This week in Concord history

April 27, 1861: The city of Concord appropriates $10,000 to aid the families of local volunteers who go off to war. It expects the state to reimburse it, and for the most part it will. By the end of the year, the city will have doled out $3,000 to soldiers’ families.


April 27, 1987: Fire breaks out in the south end of the Legislative Office Building in Concord. Hundreds gather to watch as a cool wind whips the flames pouring from the roof. Water streams out the door and down the steps into the street. The building suffers extensive smoke and water damage.


April 28, 2002: The Weirs Beach sign is aglow once again, refurbished to look like it did when it first went up in 1956, the Monitor reports. About 20 people weathered rain and snow to go to a dedication ceremony for the sign.


April 28, 1752: On a trapping expedition north of Plymouth, young John Stark leaves camp to check his traps and is captured by Indians. He is beaten, taken north to Canada, forced to run the gauntlet and, after five or six weeks in captivity, released when a ransom of 40 pounds is paid.


April 29, 1967: From Washington, New Hampshire Gov. John King lauds General William Westmoreland’s speech to Congress as “an answer to card burners and demonstrators.” King sees the speech as “a complete endorsement” of President Johnson’s war policy and “a tribute to the soldiers in Vietnam.”


April 29, 1948: The New Hampshire Christian Civic League, formerly known as the New Hampshire Anti-Saloon League, faces the prospect of disbanding after 50 years of fighting for prohibition. Donations have fallen off, and the organization cannot pay its bills. Nowadays, on the issue of reducing the number of people who drink alcoholic beverages, “even some of the church groups are easy-going,” laments league official Herbert Rainie.


April 29, 1975: Environmentalists come out en masse to testify against a bill created by Gov. Mel Thomson that would suspend environmental protection regulations that delay energy production projects.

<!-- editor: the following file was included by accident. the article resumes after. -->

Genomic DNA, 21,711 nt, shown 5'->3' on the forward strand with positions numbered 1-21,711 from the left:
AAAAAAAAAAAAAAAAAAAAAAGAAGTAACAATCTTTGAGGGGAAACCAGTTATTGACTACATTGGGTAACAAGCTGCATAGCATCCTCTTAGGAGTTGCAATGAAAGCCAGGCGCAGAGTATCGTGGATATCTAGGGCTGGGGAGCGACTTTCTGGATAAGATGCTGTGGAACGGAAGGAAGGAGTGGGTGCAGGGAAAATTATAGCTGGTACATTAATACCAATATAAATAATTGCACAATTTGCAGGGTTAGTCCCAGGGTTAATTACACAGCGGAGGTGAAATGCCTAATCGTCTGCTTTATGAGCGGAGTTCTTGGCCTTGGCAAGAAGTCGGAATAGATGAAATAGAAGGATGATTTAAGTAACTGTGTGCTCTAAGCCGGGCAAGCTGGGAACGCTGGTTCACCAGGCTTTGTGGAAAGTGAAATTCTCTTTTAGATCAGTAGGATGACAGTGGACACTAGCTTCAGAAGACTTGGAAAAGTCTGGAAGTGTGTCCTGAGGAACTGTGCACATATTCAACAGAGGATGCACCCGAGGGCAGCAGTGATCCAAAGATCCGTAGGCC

April 30, 2003: After six months of haggling, the city reaches a tentative deal to buy the former Penacook tannery. The city plans to pay Dana Willis $143,000 for the condemned, contaminated tannery and 2.5 acres of land. The deal means the end of 15 years of uncertainty for Penacook residents.


April 30, 1789: As president of the U.S. Senate, John Langdon of Portsmouth has the honor of informing George Washington that he has been elected the new nation’s first president.


April 30, 1697: In Penacook along the Merrimack River, Hannah Dustin and two other captives turn on the Indians who kidnapped them and killed Dustin’s newborn child in March. They catch their captors asleep, kill 10 of them and return home to Haverhill, Mass. For the 10 scalps they bring with them, they collect a bounty of 50 pounds.


April 30, 1965: Gov. John King cuts the ribbon at the grand opening of the NHTI in Concord. Tuition for state residents will be $300 a year. Out-of-staters will pay $800.


May 1, 1891: By custom, Concord’s May Horn ushers in a day of celebrating the final escape from winter. The horn is peculiar to Concord. “The ‘oldest inhabitant’ cannot recall a first day of May in his boyhood when the din of the horn did not reverberate in some wee hour,” the Monitor reports.


May 1, 1990: U.S. Rep. Bob Smith is criticized by his opponents in the U.S. Senate race for accepting $1,000 from a German company that invented an abortion pill. “If there was PAC money in the middle of the ocean, Bob Smith would become a deep sea diver,” says Tom Christo. Smith, who opposes abortion, says the donation is proof he isn’t influenced by PAC money.


May 1, 1903: After 48 years of Prohibition, New Hampshire begins issuing licenses for liquor sales.

May 1, 1921: At the International Paper Co.’s plant in Berlin, 600 workers go on strike to protest a 30% wage cut. Management calls in strikebreakers from New York, and the solidarity of the unions slowly ebbs away.


May 1, 1977: The police arrest 1,414 people at a protest at the Seabrook nuclear power plant site. State police Lt. Ernie Loomis says: “They weren’t vulgar. They did not resist. They simply didn’t cooperate.” Arrested at Seabrook for the third time, Medora Hamilton of Laconia says: “I would not change what I have done.”


May 1, 1841: New Hampshire artist Benjamin Champney, 23, sails for Europe, where he will go to Paris to paint studies of statues in the Louvre and study the techniques of Dutch landscape artist Jacob Van Ruisdael and others. These techniques will one day be apparent in Champney’s painting of the White Mountains.


May 2, 1980: Tom Rath steps down as New Hampshire’s attorney general. His deputy, Greg Smith, will succeed him.

Author: Insider Staff

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